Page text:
• Disruption of the acid-alkaline balance. The importance of the acid-alkaline balance for staying healthy is often overlooked, but it is a vital component of excellent health. A person in good health has a pH of about 7.4. Refined white flour foods can cause this balance to tilt way out of whack to the acidic side. This can weaken the immune system, deplete our bodies of minerals, and disrupt our metabolism.
  • Depression. Yes, that’s correct. If all of the above problems associated with eating white flour products weren’t bad enough, add depression to this troublesome parade. Why? How in the world could this be? Here’s why. For centuries the digestive system has been referred to as “the second brain.” And modern research agrees. Because of digestive system has to work overtime in digesting white flour foods, insomnia and chronic fatigue may emerge, making it more challenging to stay optimistic and energetic. Who needs that?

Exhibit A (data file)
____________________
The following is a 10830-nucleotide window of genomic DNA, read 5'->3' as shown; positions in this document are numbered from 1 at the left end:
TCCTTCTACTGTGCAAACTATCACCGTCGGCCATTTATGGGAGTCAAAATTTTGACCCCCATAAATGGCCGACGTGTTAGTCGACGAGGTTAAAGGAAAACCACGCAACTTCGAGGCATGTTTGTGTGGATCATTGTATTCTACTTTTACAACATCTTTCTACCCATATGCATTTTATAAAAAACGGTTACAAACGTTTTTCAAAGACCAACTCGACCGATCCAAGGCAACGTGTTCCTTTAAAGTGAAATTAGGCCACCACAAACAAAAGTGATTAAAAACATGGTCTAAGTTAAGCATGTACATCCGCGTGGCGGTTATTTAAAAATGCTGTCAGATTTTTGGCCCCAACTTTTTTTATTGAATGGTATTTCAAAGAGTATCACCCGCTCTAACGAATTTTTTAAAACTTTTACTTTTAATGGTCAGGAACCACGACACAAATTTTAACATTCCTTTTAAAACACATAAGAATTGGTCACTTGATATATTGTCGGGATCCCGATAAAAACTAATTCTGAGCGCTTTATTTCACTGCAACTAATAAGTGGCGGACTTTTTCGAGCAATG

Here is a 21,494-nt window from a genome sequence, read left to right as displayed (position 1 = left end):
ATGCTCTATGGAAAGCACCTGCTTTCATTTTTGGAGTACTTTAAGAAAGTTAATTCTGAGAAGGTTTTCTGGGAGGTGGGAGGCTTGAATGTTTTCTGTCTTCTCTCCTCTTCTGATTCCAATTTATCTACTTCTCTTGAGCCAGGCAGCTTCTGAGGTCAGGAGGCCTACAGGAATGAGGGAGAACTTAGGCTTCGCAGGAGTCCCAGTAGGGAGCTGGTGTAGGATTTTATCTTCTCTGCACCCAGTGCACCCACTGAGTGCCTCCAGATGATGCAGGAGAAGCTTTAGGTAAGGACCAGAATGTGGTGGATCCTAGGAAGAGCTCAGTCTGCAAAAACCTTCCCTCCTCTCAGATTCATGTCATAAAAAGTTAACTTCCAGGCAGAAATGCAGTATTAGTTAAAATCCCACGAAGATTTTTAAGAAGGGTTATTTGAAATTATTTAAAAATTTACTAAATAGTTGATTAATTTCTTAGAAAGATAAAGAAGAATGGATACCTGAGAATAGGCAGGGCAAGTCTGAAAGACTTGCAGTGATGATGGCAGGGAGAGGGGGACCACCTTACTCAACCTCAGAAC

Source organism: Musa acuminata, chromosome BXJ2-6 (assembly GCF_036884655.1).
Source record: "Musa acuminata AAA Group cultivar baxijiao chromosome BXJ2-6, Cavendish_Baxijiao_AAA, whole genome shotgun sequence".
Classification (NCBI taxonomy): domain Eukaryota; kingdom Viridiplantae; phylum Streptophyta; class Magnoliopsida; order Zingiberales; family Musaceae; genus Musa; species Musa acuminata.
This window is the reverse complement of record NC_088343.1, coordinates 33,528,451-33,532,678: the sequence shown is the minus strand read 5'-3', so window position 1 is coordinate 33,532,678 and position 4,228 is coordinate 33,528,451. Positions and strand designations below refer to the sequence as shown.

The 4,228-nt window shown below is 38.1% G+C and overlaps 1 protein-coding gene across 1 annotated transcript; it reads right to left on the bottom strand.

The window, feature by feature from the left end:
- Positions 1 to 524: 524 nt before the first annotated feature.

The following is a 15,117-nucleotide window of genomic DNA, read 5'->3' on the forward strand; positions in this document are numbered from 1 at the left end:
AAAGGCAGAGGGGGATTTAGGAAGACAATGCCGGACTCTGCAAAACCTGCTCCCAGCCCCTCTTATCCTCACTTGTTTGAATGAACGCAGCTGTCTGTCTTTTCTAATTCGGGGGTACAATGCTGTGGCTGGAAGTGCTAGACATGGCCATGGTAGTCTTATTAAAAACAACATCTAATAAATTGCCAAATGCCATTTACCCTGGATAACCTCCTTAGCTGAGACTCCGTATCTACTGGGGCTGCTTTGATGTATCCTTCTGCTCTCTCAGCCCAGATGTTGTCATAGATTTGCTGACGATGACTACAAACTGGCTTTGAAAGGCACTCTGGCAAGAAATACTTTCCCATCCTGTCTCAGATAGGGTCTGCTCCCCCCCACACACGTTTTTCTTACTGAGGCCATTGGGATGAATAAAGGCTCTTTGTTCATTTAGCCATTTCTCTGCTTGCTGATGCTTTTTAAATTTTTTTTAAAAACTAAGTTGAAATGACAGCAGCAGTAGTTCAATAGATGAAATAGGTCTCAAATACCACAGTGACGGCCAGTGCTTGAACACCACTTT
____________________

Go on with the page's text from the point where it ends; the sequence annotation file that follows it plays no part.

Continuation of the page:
Here is something else to think about. Go back a mere generation or two. Do this by watching old re-runs of television from the 1950’s or 1960’s. Or open the family photo album.

Most folks back then were not workout fanatics. They didn’t jog. They didn’t spend hours pumping iron at their local fitness center.

They didn’t possess extensive knowledge about nutrition. Nor were they for the most part overly concerned about what they ate. In fact, frozen TV dinners and canned vegetables were their common fare.

But they seldom were overweight. And the obesity rates of those bygone era’s pale in comparison to today’s scale-busting explosions that occur when large numbers of Americans weigh-in.

Many researchers feel that this dramatic surge in pounds and blubber is a direct result of the modern-day tampering of whole-grain wheat.